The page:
Today I came across a fantastic piece of tape music by Greek composer Iannis Xenakis, “Hibiki Hana Ma” (“Reverberation – Flower – Interval”).  With just one listen I can’t say whether I see the name as a reflection of a tripartite form although for an 18-minute electronic work it possesses a great sense of musical direction, not always a common occurrence in music of this kind.  Xenakis wrote this piece for the 1970 World’s Fair in Osaka and to truly appreciate its greatness it would be necessary to hear it on an 8-channel system as originally intended.

While listening I found myself wanting to respond to the various textures and gestures with improvisation.  Improvising with tape is nothing new, however, in my experience tape parts are designed with collaboration in mind.  Would it be disrespectful to a composer to take an extant tape piece and use it as material for improvisation?  Certainly an element of flattery exists in this yet one also senses an attitude which hears this not as a singular composition but an “interesting” background setting for live interpretation.

NTWNTF show and new audio

Thanks to those who came out to support Not the Wind Not the Flag and Broadcloth on Wednesday evening at Audubon Strings.  I really enjoyed NTWNTF’s performance, particularly the variety of sounds they were able to produce despite using a sparser instrumentation than normal judging from their myspace tracks:  http://www.myspace.com/notthewindnottheflag.

It seemed to me that of the numerous sonic events happening that evening, two general categories dominated:  microtonal harmonies and consciously unstable rhythm.  Certainly microtonal harmonies were present in our second Broadcloth piece which specifically called for them and, in turn, likely influenced our improvising.  NTWNTF frequently used microtonal relationship as well but with quite different methods; bending drum heads with fingers, further exploiting the “out of tuneness” of the mbira with delay and other digital effects, and various guitar bending techniques.  “Consciously unstable rhythm” is my way of trying to describe the great space between straight-ahead, riff-based jamming and non-rhythmic cacophony where an ensemble can play with a general sense of pulse and, at times, subdivision without ever locking in to the same motive or stressing the same beats.  It is this kind of organic yet bounded playing that makes improvised music, for me, a very rich experience.  Thanks, NTWNTF, for adding to New Haven’s musical culture.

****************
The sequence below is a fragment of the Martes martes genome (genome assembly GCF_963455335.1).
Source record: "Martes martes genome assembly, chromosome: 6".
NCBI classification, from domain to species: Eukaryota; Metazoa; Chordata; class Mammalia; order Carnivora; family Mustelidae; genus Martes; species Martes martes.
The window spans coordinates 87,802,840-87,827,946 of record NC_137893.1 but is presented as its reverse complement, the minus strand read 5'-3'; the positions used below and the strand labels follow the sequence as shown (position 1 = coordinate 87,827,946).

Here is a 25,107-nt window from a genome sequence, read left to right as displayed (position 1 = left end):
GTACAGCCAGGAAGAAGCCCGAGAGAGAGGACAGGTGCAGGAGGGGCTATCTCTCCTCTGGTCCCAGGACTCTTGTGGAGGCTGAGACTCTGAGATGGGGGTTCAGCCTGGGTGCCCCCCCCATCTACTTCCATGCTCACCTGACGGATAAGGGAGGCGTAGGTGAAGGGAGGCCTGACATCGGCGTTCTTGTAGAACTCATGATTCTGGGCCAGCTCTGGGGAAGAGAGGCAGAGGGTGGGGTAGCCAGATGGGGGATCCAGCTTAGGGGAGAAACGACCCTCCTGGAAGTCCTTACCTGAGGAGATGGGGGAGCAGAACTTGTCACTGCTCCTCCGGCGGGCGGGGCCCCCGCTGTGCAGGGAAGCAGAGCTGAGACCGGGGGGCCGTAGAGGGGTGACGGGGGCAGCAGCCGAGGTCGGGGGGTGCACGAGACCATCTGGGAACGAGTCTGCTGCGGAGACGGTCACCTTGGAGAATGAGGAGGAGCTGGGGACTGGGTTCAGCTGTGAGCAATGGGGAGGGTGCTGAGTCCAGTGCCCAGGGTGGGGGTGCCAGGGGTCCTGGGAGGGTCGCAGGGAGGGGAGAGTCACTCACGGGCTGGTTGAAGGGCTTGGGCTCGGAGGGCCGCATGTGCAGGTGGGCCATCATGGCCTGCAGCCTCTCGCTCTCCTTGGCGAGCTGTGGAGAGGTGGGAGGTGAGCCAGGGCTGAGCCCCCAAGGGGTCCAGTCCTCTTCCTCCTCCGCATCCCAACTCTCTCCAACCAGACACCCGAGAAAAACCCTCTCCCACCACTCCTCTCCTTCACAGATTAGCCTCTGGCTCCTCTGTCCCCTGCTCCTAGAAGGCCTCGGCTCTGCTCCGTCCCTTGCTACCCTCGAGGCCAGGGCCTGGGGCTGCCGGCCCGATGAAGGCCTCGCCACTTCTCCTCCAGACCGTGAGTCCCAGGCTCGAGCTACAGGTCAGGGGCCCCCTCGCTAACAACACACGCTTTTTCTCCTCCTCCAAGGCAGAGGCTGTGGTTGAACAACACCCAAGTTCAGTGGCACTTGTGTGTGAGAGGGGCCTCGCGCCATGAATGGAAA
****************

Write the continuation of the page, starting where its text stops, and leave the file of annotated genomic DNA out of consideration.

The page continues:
NTWNTF (hirsute version)

I have also added a new recording to the Media page.  This is a performance I did of Luciano Berio’s Sequenza XVI for Cello on a T.E.M.P.O. concert at the University of Maryland a few years ago.  If you look a few posts back I wrote a bit about the piece and the cellist for whom it was written, Rohan de Saram.